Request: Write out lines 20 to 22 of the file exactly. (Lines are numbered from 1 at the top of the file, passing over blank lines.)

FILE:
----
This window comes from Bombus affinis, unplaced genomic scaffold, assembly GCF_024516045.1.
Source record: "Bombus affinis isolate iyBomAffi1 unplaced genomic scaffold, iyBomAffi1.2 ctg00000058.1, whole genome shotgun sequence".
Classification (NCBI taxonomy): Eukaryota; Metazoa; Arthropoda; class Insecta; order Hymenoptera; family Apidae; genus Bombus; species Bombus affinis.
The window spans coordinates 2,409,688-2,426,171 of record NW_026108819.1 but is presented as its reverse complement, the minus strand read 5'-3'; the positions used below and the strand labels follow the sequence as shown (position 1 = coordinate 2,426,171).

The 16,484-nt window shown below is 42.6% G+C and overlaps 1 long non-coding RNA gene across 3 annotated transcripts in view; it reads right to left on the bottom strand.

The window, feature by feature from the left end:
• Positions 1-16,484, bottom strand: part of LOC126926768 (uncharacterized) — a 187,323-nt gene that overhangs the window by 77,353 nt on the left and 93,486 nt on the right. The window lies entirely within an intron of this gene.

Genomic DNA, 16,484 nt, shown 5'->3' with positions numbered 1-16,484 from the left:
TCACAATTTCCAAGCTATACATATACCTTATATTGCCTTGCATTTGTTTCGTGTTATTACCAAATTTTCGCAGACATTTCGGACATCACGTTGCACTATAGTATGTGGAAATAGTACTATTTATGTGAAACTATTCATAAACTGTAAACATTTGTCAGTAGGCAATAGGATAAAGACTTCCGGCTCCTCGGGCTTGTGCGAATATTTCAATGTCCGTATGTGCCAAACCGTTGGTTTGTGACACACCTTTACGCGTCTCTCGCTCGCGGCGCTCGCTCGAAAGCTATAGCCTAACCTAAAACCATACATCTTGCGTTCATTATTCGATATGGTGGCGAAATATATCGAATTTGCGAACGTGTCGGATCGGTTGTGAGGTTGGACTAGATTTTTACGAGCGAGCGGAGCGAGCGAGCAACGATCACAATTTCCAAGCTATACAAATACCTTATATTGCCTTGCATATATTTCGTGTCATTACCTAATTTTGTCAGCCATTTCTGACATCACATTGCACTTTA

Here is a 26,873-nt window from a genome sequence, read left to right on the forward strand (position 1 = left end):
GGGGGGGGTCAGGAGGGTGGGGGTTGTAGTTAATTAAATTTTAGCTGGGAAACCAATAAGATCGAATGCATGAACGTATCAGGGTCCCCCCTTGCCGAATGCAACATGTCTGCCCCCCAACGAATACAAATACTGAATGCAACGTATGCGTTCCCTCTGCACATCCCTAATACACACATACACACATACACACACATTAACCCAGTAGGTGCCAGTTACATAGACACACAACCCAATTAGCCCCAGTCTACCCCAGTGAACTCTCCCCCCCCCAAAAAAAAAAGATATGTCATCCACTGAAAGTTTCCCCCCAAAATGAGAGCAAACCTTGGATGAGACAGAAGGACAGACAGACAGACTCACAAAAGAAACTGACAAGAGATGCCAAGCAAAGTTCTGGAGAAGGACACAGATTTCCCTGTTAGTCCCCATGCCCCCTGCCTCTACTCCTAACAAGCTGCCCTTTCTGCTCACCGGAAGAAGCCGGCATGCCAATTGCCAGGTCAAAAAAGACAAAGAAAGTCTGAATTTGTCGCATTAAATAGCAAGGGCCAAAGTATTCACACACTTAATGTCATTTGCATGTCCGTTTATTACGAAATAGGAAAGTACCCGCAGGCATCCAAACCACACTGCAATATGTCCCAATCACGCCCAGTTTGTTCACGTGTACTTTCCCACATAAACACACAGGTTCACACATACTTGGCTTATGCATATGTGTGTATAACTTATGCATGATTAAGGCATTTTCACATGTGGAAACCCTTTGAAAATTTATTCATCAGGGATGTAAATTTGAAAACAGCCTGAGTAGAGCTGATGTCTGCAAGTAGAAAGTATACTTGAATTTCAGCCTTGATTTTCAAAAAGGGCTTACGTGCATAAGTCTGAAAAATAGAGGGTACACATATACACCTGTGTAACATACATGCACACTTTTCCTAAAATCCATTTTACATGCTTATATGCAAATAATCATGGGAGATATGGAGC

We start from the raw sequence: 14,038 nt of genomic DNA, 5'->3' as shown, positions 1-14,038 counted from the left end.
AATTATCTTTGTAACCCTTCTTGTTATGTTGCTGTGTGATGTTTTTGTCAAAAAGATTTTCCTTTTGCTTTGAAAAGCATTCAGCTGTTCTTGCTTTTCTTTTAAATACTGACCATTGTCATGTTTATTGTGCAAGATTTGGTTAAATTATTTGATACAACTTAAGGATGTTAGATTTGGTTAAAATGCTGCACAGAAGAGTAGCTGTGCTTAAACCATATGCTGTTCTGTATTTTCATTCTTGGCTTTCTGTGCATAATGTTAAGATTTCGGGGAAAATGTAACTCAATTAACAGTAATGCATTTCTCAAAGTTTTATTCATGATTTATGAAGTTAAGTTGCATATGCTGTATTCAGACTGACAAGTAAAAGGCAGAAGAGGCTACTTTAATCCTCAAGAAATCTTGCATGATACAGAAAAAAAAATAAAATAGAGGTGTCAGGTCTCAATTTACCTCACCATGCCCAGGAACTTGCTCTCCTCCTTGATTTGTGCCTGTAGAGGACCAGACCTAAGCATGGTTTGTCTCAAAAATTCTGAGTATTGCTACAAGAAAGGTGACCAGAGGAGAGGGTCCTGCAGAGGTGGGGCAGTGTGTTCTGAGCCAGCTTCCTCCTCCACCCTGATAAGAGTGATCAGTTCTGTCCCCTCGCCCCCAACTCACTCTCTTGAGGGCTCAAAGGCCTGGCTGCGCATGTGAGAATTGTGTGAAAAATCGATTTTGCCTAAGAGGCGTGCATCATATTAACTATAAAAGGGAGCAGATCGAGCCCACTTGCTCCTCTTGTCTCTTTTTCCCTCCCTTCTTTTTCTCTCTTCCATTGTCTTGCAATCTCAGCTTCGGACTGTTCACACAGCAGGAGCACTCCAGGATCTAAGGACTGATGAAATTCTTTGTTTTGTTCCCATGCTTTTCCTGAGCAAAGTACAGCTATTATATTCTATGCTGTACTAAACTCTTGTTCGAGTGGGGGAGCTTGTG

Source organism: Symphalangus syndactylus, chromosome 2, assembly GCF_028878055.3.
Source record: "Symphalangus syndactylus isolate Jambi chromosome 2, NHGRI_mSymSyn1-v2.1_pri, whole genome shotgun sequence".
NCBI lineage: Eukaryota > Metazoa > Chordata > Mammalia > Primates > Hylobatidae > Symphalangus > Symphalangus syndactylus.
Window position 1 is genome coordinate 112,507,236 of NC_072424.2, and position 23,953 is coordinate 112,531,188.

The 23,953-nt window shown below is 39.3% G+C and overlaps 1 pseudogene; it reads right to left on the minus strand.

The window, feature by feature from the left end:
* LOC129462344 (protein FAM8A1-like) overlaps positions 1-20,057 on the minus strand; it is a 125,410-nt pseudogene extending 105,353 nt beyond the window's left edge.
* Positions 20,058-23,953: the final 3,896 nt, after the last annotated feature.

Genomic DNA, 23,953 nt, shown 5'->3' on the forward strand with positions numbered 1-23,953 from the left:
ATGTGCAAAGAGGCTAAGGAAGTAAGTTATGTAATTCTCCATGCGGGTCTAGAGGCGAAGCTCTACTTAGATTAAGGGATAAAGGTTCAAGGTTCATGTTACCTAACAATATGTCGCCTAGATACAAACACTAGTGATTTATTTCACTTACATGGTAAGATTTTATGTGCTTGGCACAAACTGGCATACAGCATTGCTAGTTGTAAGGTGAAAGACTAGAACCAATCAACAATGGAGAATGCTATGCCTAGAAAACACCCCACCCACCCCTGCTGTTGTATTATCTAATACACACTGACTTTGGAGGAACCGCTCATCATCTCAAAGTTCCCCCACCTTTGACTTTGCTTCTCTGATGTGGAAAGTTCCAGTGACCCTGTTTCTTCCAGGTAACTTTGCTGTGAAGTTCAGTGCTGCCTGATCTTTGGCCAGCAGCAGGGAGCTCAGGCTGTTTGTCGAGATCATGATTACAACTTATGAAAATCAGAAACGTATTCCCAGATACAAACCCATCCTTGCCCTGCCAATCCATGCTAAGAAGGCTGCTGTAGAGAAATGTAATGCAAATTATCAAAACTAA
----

* LOC129462344 (protein FAM8A1-like) overlaps positions 1-20,057 on the minus strand; it is a 125,410-nt pseudogene extending 105,353 nt beyond the window's left edge.
* Positions 20,058-23,953: the final 3,896 nt, after the last annotated feature.

Genomic DNA, 23,953 nt, shown 5'->3' on the forward strand with positions numbered 1-23,953 from the left: